“Presidents who really care about executive privilege and secrecy don't make the claims about confidentiality and evading legal rules wantonly and libidinously,” asserts Neal Katyal, a Georgetown law professor who served in the Clinton Justice Department and later criticized President Bill Clinton for misusing executive privilege to shield himself.
The congressional Democrats deserve to lose because they have so far made no serious proposal to pass new legislation or to do anything else – besides beat their chests in righteous rage – that shows a genuine need for whatever information they might obtain about the firings by demanding White House documents and the testimony of White House Chief of Staff Joshua Bolten, former White House Counsel Harriet Miers and political aide Sara Taylor.
This is not a prediction that Alberto R. Gonzales will be driven from office because of the incompetence and untruthfulness recently manifested by the botched firings of eight U.S. attorneys and the multiple misleading and inconsistent explanations thereof. Even if President Bush's buddy hangs on until 2009, the Senate should henceforth reject any attorney general nominee whose only outstanding qualification is his or her relationship with the president. Democrats who want to run Gonzales out of town should also pledge that they will never again support a nominee of either party who is as ill-qualified as Gonzales is or – for that matter – as Robert F. Kennedy was in 1961.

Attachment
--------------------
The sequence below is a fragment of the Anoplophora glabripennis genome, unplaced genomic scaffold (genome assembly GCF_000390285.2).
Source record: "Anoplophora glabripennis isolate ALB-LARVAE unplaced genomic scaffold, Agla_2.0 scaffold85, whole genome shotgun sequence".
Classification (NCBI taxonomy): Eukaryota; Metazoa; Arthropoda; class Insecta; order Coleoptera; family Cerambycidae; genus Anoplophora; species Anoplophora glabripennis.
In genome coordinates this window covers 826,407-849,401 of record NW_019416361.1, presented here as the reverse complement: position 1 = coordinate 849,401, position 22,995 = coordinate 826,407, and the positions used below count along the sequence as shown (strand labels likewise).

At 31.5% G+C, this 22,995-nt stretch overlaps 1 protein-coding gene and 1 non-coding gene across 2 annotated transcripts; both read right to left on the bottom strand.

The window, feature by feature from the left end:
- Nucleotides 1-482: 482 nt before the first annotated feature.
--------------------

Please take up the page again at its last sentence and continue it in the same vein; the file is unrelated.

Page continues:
Hindsight shows that RFK turned out to be a pretty good AG in many ways. (Approving FBI wiretaps of Martin Luther King Jr. was not among his better ideas.) But as of 1961, his main qualification was that he was the president's brother.
The Justice Department, which employs 110,000 people, is entrusted with advising the president and other federal officials on the limits of their powers; safeguarding our civil liberties; evenhandedly enforcing laws on terrorism, national security, civil rights, the environment, white-collar crime, antitrust and narcotics; choosing judges; and running the FBI and the federal prison system.
Its prosecutors have “more control over life, liberty and reputation than any other person in America,” as then-Attorney General (and later Justice) Robert Jackson said in a famous 1940 speech to an assembly of U.S. attorneys.
A sometimes subtle but unmistakable pattern has emerged in major news organizations’ coverage of Judge Samuel Alito’s Supreme Court nomination.